Why does man have the insatiable desire to clear raw land? To free mighty oaks from the thorny vines that strangle their beauty or to annihilate every surviving strand of poison ivy?
Unfortunately, as soon as the space is open, it seems too bare, naked even. Then we work to fill it back up, in a controlled, orderly fashion. And if you’re a true farmer at heart, the nature better give something back.
We (mostly Hubs, Papa, and a nomadic friend named Jeff) have spent years hacking, splitting, grinding, and burning every wayward tree or vine that got in our way. Now we have breath-taking views and much more room to
drive the go-kart roam.
But our land was missing something. Something…tasty. So we filled it up recently with a small orchard. We planted:
- 2 Gala Apple Trees
- 1 Elberta Peach
- 1 Ranger Peach
- 1 Early Golden Apricot
- 1 Moorpark Apricot
- 2 Fuyu Persimmon
- 1 Wonderful Pomegranate
- 1 Santa Rosa Plum
- 1 Methly Plum
|Warning: viewer must use imagination.
If you’re wondering what a Persimmon is, think of a yellow tomato-shaped fruit with the texture of an apple and the taste of a mellow mango.
Like every other endeavor at the Funny Farm, we leapt then looked to the Internet for information. For example, I had no idea how to cut a pomegranate. Did you know that YouTube has no less than seven pages of videos on how to slice the fruit without getting purple liquid all over your new sweater?
Now the wait begins, in just a few years our many branches will be arching with ripe fruit and we will be racing the wildlife for first dibs. I can almost taste it. Yep, just a few years…
|“No sweetie, I don’t think we need the cannin’ jars just yet.”
No one told me that there would be crafts involved in parenting. If I had known, I may not have signed up.
With three kids comes three times the need for creativity. Unfortunately, the extent of my artistic ability lies at the end of a hot glue gun.
With every holiday that rolls around, it seems that the schools are trying to punish me for leaving my kids with them everyday. Valentine’s Day requirements this year called for 40 valentine notes, a jar of cherries, a unique valentines’ box and… a child dressed as a character from a fairy tale.
Super cute idea if you have girls that can wear store-made princess outfits. Not so cool if you have boys who politely refuse to wear tights.
Youngest accepted Grandma’s idea of dressing as Rumpelstiltskin for the day and we brainstormed costume ideas. The beard proved a dilemma, but I purchased a white felt square and cut it into a long triangle before hot-gluing fifty cotton balls and a piece of elastic to the surface. Soon, a tiny old man stood before me in jeans, beard, rumpled hat and walking stick looking like he could most definitely spin straw into gold.
|The teacher loved the big stick *wink*.
Then I picked up the class paper and re-read the instructions from the teacher.
“Costume and story to read to the class.”
Um, what? My child is six and has not yet reached his best reading potential. So the 20-page, beautifully illustrated, fairy tale in front of me was not going to work. I stared at the panic on the sweet face under the bushel of cotton balls and thought, I’m a writer, I can adapt it!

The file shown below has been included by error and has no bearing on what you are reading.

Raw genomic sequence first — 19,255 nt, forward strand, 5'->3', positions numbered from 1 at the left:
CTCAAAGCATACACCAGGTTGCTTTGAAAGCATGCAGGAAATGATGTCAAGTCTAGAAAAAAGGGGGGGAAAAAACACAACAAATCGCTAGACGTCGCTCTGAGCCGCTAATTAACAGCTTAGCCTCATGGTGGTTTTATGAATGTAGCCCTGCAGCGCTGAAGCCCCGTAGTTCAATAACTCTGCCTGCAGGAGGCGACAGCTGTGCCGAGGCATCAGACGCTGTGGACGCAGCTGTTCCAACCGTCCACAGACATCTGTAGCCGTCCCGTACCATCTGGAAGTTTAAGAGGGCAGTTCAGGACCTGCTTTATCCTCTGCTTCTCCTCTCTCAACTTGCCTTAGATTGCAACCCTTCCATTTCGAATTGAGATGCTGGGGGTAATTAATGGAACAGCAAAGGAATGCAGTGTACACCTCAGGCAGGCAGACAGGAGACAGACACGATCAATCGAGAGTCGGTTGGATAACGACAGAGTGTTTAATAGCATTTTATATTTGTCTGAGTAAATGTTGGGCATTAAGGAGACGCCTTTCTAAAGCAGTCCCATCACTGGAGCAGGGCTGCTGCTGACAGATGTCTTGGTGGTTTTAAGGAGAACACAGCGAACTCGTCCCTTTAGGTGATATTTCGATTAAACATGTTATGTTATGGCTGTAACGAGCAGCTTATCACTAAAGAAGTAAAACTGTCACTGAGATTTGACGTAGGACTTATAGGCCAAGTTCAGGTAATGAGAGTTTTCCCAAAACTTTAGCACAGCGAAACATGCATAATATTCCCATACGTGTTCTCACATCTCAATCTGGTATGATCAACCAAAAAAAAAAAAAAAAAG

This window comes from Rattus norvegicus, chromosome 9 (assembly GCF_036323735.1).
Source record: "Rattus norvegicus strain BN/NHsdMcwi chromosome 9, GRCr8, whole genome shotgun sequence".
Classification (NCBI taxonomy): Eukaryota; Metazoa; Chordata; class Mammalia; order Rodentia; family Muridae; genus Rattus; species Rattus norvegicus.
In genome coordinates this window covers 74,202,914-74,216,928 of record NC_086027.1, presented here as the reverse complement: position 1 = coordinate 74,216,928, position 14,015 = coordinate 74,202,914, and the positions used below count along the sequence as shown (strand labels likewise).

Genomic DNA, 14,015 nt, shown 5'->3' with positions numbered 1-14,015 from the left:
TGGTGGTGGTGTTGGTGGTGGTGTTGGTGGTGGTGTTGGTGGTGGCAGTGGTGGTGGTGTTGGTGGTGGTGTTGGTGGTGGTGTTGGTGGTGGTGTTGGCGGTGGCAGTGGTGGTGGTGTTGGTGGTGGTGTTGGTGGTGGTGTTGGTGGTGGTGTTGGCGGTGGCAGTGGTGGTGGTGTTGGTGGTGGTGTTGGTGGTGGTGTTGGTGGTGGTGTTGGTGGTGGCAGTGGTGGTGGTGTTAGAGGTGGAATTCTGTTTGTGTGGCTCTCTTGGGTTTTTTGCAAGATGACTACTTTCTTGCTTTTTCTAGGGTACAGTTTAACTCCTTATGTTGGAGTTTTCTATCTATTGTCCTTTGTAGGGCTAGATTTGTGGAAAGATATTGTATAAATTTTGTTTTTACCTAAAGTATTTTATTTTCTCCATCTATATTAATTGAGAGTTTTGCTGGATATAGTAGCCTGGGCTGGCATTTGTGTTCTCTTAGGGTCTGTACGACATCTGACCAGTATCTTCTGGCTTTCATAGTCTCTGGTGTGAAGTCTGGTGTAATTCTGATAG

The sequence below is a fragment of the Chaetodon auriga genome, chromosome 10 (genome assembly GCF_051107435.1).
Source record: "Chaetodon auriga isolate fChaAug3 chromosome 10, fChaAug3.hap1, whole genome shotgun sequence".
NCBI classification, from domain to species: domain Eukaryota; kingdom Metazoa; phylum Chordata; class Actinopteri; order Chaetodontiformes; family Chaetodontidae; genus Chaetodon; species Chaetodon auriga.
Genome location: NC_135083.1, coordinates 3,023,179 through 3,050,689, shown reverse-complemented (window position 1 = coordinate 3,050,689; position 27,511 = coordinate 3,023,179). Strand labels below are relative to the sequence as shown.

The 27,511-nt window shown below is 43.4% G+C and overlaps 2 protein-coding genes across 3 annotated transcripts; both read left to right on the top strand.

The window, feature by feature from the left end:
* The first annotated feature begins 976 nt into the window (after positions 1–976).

I spent the next hour re-writing Rumpelstiltskin into sight words and short sentences so my little guy wouldn’t be embarrassed in front of the whole class. As soon as I finished, Middle Son stood before me with a sheet of red paper in his hand.
“Oh no, not you too.”
“What do they want?”
A big smile spread across his face. “A decorated box to hold my valentines.”
I breathed a sigh of relief. Some markers and construction paper, done.
“One kid last year did a life-sized model of Sponge Bob!”
I closed my eyes. “What do you want to make?”
“I don’t know, but there’s a contest to see who’s is the best.”
You mean to see who’s parent is the best. Ugg.
I looked around the kitchen and saw a mostly empty cylinder of oats. “What about Cat in the Hat?”
“Yeah! And you can write a story around the outside of it.”
I gave a half-hearted fist-pump and plugged in the hot glue gun. Middle Son cut, I glued, and two hours later we had a red and white stove-pipe hat atop a box sporting a love story that stared a road-weary heart.
It was a pretty cool creation, but we lost to a furry cat complete with motorized tail, a metallic monster that ate valentines, and a plane with a working propeller.
The mom in me gently told Middle Son that it was the time and effort that counted, even while the competitor inside my head secretly plotted next year’s winning box.
|Cute but totally amateur next to the motorized cat.
*So when you ask me if I have been writing lately and I roll my eyes, you now know that:
1.) yes I am writing almost everyday
2.) no I will not be ready for agent-hunting for quite some time…unless they want a first grade adaptation of Rumpelstiltskin🙂
You know what’s great about living on acreage? It’s usually located outside city limits.
You know what’s great about living outside city limit?
Turns out, we know several closet firework fanatics who have just been looking for a place to display their creativity.
Well boys and girls who love to watch things blow-up, welcome to our place.
New Years Eve was loud and beautiful thanks to two such brothers who opened their truck to reveal a thousand dollars of containerized explosions. All we had to provide was dinner and land.
Then the kid and I settled down on the back deck for forty minutes of jaw-dropping entertainment. These fireworks were not the run-of-the-mill little jobbies, they were the kind that have people all over the county sending up woohoos from every holler and hill.
I hope the food was good enough to bring them back next year…